The BLS data show that the nation's three largest cities have unemployment rates significantly higher than the national average of 5.9 percent in June, with Los Angeles and New York at 10.6 percent and Chicago at 8.2 percent.
Together, the three cities had a total of 1,272,464 unemployed people in June, accounting for more than one in eight of the 9.5 million seeking work nationwide.
The reason for stubbornly high unemployment rates in major cities is disputed, with some blaming differing policies on minimum wage and jobless benefits, with others insisting that the different job mix in those cities is to blame.
The large cities have a high proportion of jobs in the restaurant and hospitality industry, a field that many workers have been reluctant to return to in recent times.
In recent history, the unemployment rate in the three major metros has hewn fairly close to the national average.
In January 2020, for example, just before the pandemic struck, the national unemployment rate stood at 3.5 percent. In New York it was 3.6 percent, Chicago's was 3.9 percent, and Los Angeles was at 4.2 percent.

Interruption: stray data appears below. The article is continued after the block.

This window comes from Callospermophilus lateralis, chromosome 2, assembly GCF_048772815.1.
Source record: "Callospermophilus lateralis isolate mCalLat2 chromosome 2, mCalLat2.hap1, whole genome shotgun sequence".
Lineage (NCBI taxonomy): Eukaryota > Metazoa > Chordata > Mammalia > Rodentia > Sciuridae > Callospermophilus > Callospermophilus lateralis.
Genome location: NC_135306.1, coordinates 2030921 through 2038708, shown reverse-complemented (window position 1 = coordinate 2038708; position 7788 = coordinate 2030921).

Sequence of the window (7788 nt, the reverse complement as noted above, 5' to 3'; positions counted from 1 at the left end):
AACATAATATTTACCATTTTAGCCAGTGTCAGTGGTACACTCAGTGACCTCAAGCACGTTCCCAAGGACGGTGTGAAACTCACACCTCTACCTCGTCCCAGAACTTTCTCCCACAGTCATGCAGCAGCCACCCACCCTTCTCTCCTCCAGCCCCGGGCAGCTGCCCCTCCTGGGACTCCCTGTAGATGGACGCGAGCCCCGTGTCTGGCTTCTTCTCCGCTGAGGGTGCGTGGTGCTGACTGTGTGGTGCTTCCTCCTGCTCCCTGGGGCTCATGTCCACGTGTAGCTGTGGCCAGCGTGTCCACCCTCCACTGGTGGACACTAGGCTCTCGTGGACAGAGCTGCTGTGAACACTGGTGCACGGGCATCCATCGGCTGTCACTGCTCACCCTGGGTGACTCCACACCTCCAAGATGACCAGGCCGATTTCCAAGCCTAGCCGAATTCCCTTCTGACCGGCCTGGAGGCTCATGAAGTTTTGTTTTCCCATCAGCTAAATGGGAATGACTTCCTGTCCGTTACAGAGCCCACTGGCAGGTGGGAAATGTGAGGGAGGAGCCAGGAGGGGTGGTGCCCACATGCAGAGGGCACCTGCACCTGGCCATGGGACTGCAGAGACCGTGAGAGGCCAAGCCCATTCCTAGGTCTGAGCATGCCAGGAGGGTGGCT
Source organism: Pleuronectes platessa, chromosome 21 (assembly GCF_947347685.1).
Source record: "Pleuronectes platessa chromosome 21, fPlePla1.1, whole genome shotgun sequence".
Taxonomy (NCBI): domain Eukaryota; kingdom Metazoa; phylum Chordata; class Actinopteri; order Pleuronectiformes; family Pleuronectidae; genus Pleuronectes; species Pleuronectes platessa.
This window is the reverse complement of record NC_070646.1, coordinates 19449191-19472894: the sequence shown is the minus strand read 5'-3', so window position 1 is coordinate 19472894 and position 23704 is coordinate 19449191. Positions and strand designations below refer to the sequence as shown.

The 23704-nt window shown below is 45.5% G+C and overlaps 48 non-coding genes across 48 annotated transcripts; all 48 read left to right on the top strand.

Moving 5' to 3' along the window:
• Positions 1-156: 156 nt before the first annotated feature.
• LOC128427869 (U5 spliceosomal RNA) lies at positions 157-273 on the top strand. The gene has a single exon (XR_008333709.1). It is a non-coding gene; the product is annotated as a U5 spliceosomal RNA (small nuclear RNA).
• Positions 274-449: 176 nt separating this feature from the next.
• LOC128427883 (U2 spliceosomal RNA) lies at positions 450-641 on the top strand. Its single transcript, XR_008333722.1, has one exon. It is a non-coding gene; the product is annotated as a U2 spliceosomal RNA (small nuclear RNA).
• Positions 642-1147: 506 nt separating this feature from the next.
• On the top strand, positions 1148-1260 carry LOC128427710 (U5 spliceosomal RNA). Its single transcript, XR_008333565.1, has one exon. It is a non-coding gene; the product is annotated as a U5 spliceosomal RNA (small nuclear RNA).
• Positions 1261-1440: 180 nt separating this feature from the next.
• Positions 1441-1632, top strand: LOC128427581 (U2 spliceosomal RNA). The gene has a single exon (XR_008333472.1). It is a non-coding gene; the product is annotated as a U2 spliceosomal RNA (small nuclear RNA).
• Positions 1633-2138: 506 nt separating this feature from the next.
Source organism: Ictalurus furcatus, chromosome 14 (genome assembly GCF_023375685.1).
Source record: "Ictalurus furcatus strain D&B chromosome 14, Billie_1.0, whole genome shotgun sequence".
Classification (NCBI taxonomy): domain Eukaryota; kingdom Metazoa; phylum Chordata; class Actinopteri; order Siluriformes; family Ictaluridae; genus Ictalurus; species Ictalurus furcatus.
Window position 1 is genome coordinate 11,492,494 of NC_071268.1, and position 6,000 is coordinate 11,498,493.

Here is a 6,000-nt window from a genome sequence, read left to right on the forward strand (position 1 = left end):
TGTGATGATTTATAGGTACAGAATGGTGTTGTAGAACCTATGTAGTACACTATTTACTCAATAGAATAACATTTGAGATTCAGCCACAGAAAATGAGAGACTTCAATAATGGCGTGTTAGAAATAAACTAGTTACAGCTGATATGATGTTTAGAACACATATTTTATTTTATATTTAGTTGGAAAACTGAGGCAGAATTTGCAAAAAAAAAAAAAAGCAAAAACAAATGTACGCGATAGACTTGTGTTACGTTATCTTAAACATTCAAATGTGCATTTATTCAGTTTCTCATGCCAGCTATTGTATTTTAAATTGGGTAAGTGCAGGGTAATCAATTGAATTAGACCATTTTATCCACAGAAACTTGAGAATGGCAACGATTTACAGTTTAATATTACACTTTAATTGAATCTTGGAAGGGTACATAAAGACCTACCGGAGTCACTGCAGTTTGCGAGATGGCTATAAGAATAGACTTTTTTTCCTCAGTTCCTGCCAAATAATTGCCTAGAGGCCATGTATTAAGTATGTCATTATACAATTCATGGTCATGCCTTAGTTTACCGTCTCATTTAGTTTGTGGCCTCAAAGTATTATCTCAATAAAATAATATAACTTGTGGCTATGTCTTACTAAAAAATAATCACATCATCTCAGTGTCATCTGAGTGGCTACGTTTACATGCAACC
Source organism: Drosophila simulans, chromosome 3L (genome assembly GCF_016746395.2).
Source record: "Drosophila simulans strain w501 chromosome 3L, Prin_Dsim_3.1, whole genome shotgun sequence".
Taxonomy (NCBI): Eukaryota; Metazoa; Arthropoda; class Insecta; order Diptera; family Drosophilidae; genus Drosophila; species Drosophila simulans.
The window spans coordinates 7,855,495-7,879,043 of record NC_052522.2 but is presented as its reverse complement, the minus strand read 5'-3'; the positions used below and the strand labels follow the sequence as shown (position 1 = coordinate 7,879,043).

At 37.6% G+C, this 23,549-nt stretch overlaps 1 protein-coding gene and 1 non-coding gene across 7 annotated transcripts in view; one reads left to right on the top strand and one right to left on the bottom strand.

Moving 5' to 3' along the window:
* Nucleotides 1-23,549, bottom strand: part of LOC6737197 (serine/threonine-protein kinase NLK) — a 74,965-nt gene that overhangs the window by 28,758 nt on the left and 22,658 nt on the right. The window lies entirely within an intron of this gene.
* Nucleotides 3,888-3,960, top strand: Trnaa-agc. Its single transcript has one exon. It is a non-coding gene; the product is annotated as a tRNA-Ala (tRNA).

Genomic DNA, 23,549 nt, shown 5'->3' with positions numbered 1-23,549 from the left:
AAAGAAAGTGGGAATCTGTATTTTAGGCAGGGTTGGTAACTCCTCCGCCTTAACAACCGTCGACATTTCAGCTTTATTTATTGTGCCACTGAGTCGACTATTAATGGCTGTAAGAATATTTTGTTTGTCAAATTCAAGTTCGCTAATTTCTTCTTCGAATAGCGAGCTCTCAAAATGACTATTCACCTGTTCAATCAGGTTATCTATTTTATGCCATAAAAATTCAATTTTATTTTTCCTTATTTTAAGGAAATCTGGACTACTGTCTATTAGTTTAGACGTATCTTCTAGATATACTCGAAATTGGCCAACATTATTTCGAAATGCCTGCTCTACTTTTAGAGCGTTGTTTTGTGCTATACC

And as recently as 2019, unemployment in New York and Chicago was in fact lower than the national average.
Job losses soared nationwide during the pandemic, but especially so in large cities, where lockdown restrictions were harshest and the hard-hit service and hospitality sector accounts for a larger proportion of jobs.
Liberal economists maintain that persistent woes for the service industry, with restaurants struggling to bounce back, accounts for high unemployment in major cities.
Yet restaurants in the three cities are desperate for workers and hiring as quickly as they can, with some in New York even cutting back hours due to staffing shortages.
A recent survey from Joblist found that a third of former hospitality workers would not consider returning to the industry even though they are in the midst of searching for a job.
However, the nation's fourth largest city, Houston, which has its own abundance of restaurants and bars, seems to be faring much better.
In May, the last month data are available, Houston had an unemployment rate of 6.6 percent (not seasonally adjusted), compared to the 5.8 percent national average.
Conservative economists argue that disastrous policy decisions are to blame for the higher unemployment rates in New York, Chicago, and Los Angeles, all of which are ruled by Democratic mayors and governors.
The three cities were among the last to ease economic restrictions following the pandemic, with harsh rules that limited capacity and even shut down some businesses entirely.